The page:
New research shows that the offshore dolphin population in the area of the Pilbara Trawl Fishery is smaller than previously thought, and that some dolphins are faithful to following fishing trawlers over days, weeks and years.
The population size estimate, based on an aerial survey, suggests that between 2,000 and 5,000 bottlenose dolphins use the area trawled by the commercial fishery off WA’s Pilbara coast. Boat-based research also indicates that some dolphins repeatedly followed the trawlers around, day in, day out, feeding on injured or discarded fish.
Lead author of the study, Dr. Simon Allen, now at The University of Western Australia, completed the research as part of his PhD at Murdoch University, and said it had important implications for fisheries management.
“Previous studies have shown that 20-50 dolphins are accidentally caught in this fishery every year, and that this population is isolated from coastal bottlenose dolphin populations,” Dr Allen said.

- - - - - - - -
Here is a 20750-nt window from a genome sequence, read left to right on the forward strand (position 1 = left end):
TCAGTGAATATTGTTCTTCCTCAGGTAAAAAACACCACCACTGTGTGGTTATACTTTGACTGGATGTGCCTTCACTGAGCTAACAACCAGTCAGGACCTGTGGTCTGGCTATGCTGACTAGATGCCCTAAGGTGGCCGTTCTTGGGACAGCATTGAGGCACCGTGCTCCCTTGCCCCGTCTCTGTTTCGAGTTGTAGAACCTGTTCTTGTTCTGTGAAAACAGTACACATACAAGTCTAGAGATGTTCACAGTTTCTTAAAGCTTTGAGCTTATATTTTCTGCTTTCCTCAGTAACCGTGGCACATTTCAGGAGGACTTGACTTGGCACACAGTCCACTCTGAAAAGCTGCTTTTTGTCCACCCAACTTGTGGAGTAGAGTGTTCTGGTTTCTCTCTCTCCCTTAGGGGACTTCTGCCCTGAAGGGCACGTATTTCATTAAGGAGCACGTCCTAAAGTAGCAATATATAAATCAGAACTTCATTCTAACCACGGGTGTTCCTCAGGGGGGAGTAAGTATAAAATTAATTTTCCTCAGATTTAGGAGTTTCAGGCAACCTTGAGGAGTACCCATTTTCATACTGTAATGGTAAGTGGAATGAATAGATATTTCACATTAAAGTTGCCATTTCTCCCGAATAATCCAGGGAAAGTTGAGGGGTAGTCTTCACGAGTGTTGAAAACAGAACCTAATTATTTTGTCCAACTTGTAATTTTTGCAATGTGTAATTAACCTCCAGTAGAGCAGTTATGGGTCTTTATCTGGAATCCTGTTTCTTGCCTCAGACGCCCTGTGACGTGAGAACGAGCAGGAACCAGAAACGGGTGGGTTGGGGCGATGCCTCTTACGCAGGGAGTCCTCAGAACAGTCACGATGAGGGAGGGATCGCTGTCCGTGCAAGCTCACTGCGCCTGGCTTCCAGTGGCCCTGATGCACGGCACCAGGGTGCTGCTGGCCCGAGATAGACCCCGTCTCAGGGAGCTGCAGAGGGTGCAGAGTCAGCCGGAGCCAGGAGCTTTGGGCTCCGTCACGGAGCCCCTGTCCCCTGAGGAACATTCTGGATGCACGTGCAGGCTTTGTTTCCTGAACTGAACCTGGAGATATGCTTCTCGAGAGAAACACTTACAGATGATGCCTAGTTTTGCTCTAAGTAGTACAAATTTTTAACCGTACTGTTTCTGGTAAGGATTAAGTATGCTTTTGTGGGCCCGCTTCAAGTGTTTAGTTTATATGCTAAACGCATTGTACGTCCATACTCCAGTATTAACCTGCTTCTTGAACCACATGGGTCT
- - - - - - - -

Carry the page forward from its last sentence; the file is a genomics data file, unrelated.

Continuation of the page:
“Large numbers of dolphins are seen following trawlers leading to the impression that the population is large, but this research shows that the same dolphins stay with trawlers and that this can occur again and again over several years.
“With a smaller dolphin population than expected, these new findings should be used to assess the population’s conservation status.
“The tendency for the dolphins to exploit the trawlers as a risky but efficient means of scoring a meal on a repeated basis is problematic for fisheries management, as dolphin foraging “traditions” tend to be handed down from one generation to the next. As long as the trawlers are fishing, the dolphins will be there, taking big risks for a cheap meal.”
Professor Neil Loneragan, senior author and Professor of Marine Ecology and Conservation at Murdoch University, said the data was preliminary, but critical.
“This research provides the much needed basis for assessment of the level of impact that dolphin capture has on the population,” Professor Loneragan said.
The research could inform fisheries and wildlife management agencies assessing the impact of fisheries-related mortality on dolphins and other protected and endangered species.
The study can be found here
David Stacey (UWA Media and Public Relations Manager) (+61 8) 6488 3229 / (+61 4) 32 637 716
Dr Simon Allen (UWA School of Biological Sciences) (+61 4) 16 083 653
Professor Neil Loneragan (Murdoch University) (+61 4) 19 950 034